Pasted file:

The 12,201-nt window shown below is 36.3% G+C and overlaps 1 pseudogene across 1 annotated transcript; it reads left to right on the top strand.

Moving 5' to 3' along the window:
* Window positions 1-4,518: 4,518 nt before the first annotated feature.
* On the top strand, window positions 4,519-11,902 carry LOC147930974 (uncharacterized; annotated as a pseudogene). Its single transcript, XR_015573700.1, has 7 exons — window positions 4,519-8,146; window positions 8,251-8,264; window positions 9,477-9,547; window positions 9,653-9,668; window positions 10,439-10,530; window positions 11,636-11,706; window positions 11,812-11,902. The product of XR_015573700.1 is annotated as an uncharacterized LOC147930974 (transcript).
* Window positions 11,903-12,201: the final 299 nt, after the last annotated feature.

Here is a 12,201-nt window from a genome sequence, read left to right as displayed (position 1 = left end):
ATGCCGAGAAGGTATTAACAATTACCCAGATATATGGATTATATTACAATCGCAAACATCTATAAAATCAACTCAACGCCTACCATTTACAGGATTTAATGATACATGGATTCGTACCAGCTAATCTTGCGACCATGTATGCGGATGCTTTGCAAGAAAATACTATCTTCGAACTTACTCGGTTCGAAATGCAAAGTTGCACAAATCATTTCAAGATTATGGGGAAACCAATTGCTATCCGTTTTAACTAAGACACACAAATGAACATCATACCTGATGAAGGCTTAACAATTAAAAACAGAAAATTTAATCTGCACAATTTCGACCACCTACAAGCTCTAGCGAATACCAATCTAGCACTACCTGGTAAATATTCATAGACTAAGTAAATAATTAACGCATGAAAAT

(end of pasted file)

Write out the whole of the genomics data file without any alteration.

The 12,201-nt window shown below is 36.3% G+C and overlaps 1 pseudogene across 1 annotated transcript; it reads left to right on the top strand.

Moving 5' to 3' along the window:
* Window positions 1-4,518: 4,518 nt before the first annotated feature.
* On the top strand, window positions 4,519-11,902 carry LOC147930974 (uncharacterized; annotated as a pseudogene). Its single transcript, XR_015573700.1, has 7 exons — window positions 4,519-8,146; window positions 8,251-8,264; window positions 9,477-9,547; window positions 9,653-9,668; window positions 10,439-10,530; window positions 11,636-11,706; window positions 11,812-11,902. The product of XR_015573700.1 is annotated as an uncharacterized LOC147930974 (transcript).
* Window positions 11,903-12,201: the final 299 nt, after the last annotated feature.

Here is a 12,201-nt window from a genome sequence, read left to right as displayed (position 1 = left end):
ATGCCGAGAAGGTATTAACAATTACCCAGATATATGGATTATATTACAATCGCAAACATCTATAAAATCAACTCAACGCCTACCATTTACAGGATTTAATGATACATGGATTCGTACCAGCTAATCTTGCGACCATGTATGCGGATGCTTTGCAAGAAAATACTATCTTCGAACTTACTCGGTTCGAAATGCAAAGTTGCACAAATCATTTCAAGATTATGGGGAAACCAATTGCTATCCGTTTTAACTAAGACACACAAATGAACATCATACCTGATGAAGGCTTAACAATTAAAAACAGAAAATTTAATCTGCACAATTTCGACCACCTACAAGCTCTAGCGAATACCAATCTAGCACTACCTGGTAAATATTCATAGACTAAGTAAATAATTAACGCATGAAAAT